Johannesburg - Boys will be boys, so the saying goes, and it seems for some teenage boys that means seeing an advert for a sex chat line – in a newspaper or online – and deciding to make that call.
They assume, naively, the only cost will be that of a cellphone or landline call, but later their parents get a bill reflecting the dirty talk cost around R1.60 a SECOND, for a minimum of 10 minutes.
And then comes the harassment to pay up, followed by threats to charge the boy with fraud – for lying about being over-18 at the start of the call – and to play the recording of the conversation in court, and to seek a civil judgment against the parent for non-payment of the debt.
The big issues in this scenario, aside from the moral ones, are: can parents be held liable for paying for a service obtained by a minor child, and would a court prosecute a minor for fraud under such circumstances?
I suspect most parents buckle under the pressure and pay up. But some stand firm.
Consumer Talk recently investigated the case of 14-year-old Durban boy who used his father’s pre-paid cellphone to make a call to Hot Live Girls, having seen their advert in a local newspaper.
The woman who answered, calling herself Lily, first asked him if he was over 18. “Yes,” came the reply. “Which year you were born?” asked Lily, a question he clearly wasn’t expecting.
“I’m born in 20… er 199..4.”
And then Lily delivered the crucial information about the cost of the service, very fast, without the pauses which would have given the words meaning.
“We have a naughty special of a R100 that is payable within 72 hours. If not, the call will be charged at R1.65 per second for a minimum time of 10 minutes. You can phone back any time for the banking details, we are a 24-hour service…”
And without pausing for breath – or establishing whether the potential client had grasped the information, much less agreed to the charges – she launched into her raunchy routine.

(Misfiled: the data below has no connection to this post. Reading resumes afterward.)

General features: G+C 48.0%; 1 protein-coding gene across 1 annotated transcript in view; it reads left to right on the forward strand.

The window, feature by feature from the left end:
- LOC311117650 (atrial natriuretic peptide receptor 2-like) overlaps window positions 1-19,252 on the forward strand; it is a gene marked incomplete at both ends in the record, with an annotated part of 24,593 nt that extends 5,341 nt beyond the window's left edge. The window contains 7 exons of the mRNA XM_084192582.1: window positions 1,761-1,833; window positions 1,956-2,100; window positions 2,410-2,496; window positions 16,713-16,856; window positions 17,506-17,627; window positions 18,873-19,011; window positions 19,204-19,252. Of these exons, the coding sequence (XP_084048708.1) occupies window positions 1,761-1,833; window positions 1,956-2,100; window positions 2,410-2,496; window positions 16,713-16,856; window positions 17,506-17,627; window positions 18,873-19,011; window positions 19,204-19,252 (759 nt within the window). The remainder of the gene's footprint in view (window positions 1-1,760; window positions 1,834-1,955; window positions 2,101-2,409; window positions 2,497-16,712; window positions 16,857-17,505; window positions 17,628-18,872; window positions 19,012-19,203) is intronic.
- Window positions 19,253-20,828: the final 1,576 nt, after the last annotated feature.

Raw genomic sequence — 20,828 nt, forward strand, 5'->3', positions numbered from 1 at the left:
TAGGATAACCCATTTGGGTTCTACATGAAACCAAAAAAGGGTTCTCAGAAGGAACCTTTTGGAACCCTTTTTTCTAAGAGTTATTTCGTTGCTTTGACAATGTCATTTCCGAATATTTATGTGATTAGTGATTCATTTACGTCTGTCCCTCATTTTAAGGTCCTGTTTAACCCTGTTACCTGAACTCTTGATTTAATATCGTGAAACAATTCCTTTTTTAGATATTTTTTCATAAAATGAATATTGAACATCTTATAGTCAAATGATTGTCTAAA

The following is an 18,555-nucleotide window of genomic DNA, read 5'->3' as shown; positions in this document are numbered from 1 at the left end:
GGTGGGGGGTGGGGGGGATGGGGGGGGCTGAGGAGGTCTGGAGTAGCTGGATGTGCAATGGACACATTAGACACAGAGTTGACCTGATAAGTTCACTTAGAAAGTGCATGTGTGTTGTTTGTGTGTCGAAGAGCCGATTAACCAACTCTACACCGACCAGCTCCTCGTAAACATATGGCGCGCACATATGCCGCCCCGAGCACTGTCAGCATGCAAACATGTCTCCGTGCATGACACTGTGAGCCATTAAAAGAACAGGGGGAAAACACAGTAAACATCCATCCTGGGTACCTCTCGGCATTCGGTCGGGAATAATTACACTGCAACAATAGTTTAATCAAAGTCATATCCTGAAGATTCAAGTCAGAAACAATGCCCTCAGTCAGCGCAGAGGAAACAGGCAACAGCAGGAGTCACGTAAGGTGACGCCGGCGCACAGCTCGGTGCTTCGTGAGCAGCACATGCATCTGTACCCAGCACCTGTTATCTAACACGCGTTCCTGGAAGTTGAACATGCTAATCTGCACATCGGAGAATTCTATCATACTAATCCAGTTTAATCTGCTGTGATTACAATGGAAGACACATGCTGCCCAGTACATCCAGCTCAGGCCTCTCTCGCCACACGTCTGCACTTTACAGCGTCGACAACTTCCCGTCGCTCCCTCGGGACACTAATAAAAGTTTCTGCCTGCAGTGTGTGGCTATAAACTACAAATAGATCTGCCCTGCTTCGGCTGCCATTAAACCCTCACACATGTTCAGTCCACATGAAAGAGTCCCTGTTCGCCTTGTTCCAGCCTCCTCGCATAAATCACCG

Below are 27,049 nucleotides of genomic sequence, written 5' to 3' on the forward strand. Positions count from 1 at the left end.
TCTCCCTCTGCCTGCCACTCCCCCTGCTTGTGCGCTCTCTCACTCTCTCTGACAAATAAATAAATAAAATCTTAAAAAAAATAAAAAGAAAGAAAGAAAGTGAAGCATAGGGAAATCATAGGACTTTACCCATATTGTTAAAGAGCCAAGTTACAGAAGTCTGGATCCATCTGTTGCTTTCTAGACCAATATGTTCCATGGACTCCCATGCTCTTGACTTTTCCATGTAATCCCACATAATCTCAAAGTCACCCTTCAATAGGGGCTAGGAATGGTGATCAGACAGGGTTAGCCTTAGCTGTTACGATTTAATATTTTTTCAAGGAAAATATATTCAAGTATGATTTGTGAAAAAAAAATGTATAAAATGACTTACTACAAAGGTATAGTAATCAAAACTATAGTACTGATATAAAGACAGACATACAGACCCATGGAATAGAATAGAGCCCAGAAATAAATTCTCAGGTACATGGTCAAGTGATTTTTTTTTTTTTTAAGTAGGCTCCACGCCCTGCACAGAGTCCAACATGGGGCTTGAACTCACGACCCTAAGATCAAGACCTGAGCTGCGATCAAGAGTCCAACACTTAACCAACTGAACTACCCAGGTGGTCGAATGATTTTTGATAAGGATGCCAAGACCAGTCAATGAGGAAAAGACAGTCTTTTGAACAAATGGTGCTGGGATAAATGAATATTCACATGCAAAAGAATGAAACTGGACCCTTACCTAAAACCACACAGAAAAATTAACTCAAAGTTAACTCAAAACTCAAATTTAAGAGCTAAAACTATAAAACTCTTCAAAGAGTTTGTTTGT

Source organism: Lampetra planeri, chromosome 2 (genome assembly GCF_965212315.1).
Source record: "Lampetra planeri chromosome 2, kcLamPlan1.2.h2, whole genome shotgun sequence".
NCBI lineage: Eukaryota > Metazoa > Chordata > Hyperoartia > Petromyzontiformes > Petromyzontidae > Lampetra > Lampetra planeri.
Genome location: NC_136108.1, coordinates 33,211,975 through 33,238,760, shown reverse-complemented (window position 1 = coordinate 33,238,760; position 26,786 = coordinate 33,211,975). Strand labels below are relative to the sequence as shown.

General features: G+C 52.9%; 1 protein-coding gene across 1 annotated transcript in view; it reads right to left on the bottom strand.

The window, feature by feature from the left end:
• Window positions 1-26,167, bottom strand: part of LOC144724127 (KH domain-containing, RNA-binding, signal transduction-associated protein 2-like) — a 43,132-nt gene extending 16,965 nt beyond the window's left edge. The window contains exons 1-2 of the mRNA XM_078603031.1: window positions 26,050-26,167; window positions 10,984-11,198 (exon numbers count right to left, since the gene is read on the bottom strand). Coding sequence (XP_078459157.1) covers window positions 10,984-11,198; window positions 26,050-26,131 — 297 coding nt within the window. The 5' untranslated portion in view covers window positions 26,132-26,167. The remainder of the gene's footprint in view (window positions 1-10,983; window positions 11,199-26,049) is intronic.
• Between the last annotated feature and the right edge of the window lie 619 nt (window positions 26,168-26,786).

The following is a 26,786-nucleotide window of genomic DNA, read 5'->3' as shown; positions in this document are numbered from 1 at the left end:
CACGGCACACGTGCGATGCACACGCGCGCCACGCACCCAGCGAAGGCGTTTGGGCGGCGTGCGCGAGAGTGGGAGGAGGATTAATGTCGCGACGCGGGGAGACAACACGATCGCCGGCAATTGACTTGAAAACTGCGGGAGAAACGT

The upshot is in order to pay that “naughty special” of R100 for the service, the caller has to be sharp enough to call back and get the banking details, and pay within three days.
If not, they – or their parents, in the case of a minor – are traced and hit with a fat bill. At R1.65 a second, it’s at least R1 000 when a tracing fee is added.
In this boy’s case, the saucy talk saw his father getting a bill for R1 560. When he didn’t pay, he started getting threatening SMSes, voicemails and e-mails.
A person over the age of 12 who commits a crime can be held liable for the offence, they said; they threatened to play the call recording in court and seek judgment against the father for the unpaid debt, and have his salary garnished.
Nerisha Besesar, an associate in Durban law firm Shepstone & Wylie’s litigation department, said someone under 18 had no legal capacity to enter into a contract, and the boy clearly didn’t understand and appreciate the terms of the contract.
And even if there was a binding contract, she said, a legal defence could be the poor disclosure of the service’s cost, which contravened the Electronic Communications and Transactions Act and the fact that it could be considered to be “unconscionable conduct in terms of the Consumer Protection Act”.
“Unconscionable conduct includes taking advantage of a consumer’s inability to appreciate the language and what they are getting themselves into,” she said.
As for whether the boy could be charged with fraud for lying about his age, legal sources said it was unlikely the court would decide to prosecute a minor for fraud, given the circumstances.
Social Network, which trades as Hot Live Girls, is based in Uvongo, KwaZulu-Natal and owned by Keith and Martie Lewis.
Asked how many times the company had actually proceeded to charge minors with fraud for lying about their age, they responded: “Nil”.
On the question of the lack of disclosure of the costs involved, they said they’d seek legal advice and would amend their process if necessary.
They claimed about 30 percent of callers manage to pay that special price of R100 within 72 hours. On the issue of under-age callers, they said if they insisted on being sent proof of age, callers would probably hang up and call another chat service. But again, they said they’d relook at their processes.
I put it to them that the boy in this case clearly sounded under 18. “Lily” had to have known he was under-age.
As it turns out, Social Network is not the only such company to be operating out of Uvongo on the South Coast. The sex chat line company which the investigative TV show Carte Blanche featured recently was another company, My Way, but its modus operandi is virtually identical.